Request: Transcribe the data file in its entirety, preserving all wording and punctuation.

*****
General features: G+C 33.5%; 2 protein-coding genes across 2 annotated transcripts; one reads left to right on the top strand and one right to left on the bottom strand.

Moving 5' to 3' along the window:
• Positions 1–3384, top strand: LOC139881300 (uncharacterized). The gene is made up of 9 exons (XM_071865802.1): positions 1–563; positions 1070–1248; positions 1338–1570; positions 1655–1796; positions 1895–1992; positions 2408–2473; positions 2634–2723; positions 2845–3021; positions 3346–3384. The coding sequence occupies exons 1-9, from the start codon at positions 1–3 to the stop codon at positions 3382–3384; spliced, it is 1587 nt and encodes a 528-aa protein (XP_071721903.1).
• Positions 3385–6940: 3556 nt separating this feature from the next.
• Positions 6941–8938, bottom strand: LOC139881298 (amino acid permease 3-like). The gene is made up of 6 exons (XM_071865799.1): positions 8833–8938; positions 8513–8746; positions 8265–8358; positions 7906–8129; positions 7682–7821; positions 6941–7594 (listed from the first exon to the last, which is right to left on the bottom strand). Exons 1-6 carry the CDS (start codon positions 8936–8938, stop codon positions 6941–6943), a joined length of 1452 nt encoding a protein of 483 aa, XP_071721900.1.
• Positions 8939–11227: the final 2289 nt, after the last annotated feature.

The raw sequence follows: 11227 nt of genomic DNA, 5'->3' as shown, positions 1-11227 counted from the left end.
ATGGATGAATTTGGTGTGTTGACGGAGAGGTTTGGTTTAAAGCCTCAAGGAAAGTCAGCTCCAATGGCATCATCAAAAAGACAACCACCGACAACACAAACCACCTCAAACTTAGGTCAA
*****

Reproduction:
General features: G+C 33.5%; 2 protein-coding genes across 2 annotated transcripts; one reads left to right on the top strand and one right to left on the bottom strand.

Moving 5' to 3' along the window:
• Positions 1–3384, top strand: LOC139881300 (uncharacterized). The gene is made up of 9 exons (XM_071865802.1): positions 1–563; positions 1070–1248; positions 1338–1570; positions 1655–1796; positions 1895–1992; positions 2408–2473; positions 2634–2723; positions 2845–3021; positions 3346–3384. The coding sequence occupies exons 1-9, from the start codon at positions 1–3 to the stop codon at positions 3382–3384; spliced, it is 1587 nt and encodes a 528-aa protein (XP_071721903.1).
• Positions 3385–6940: 3556 nt separating this feature from the next.
• Positions 6941–8938, bottom strand: LOC139881298 (amino acid permease 3-like). The gene is made up of 6 exons (XM_071865799.1): positions 8833–8938; positions 8513–8746; positions 8265–8358; positions 7906–8129; positions 7682–7821; positions 6941–7594 (listed from the first exon to the last, which is right to left on the bottom strand). Exons 1-6 carry the CDS (start codon positions 8936–8938, stop codon positions 6941–6943), a joined length of 1452 nt encoding a protein of 483 aa, XP_071721900.1.
• Positions 8939–11227: the final 2289 nt, after the last annotated feature.

The raw sequence follows: 11227 nt of genomic DNA, 5'->3' as shown, positions 1-11227 counted from the left end.
ATGGATGAATTTGGTGTGTTGACGGAGAGGTTTGGTTTAAAGCCTCAAGGAAAGTCAGCTCCAATGGCATCATCAAAAAGACAACCACCGACAACACAAACCACCTCAAACTTAGGTCAA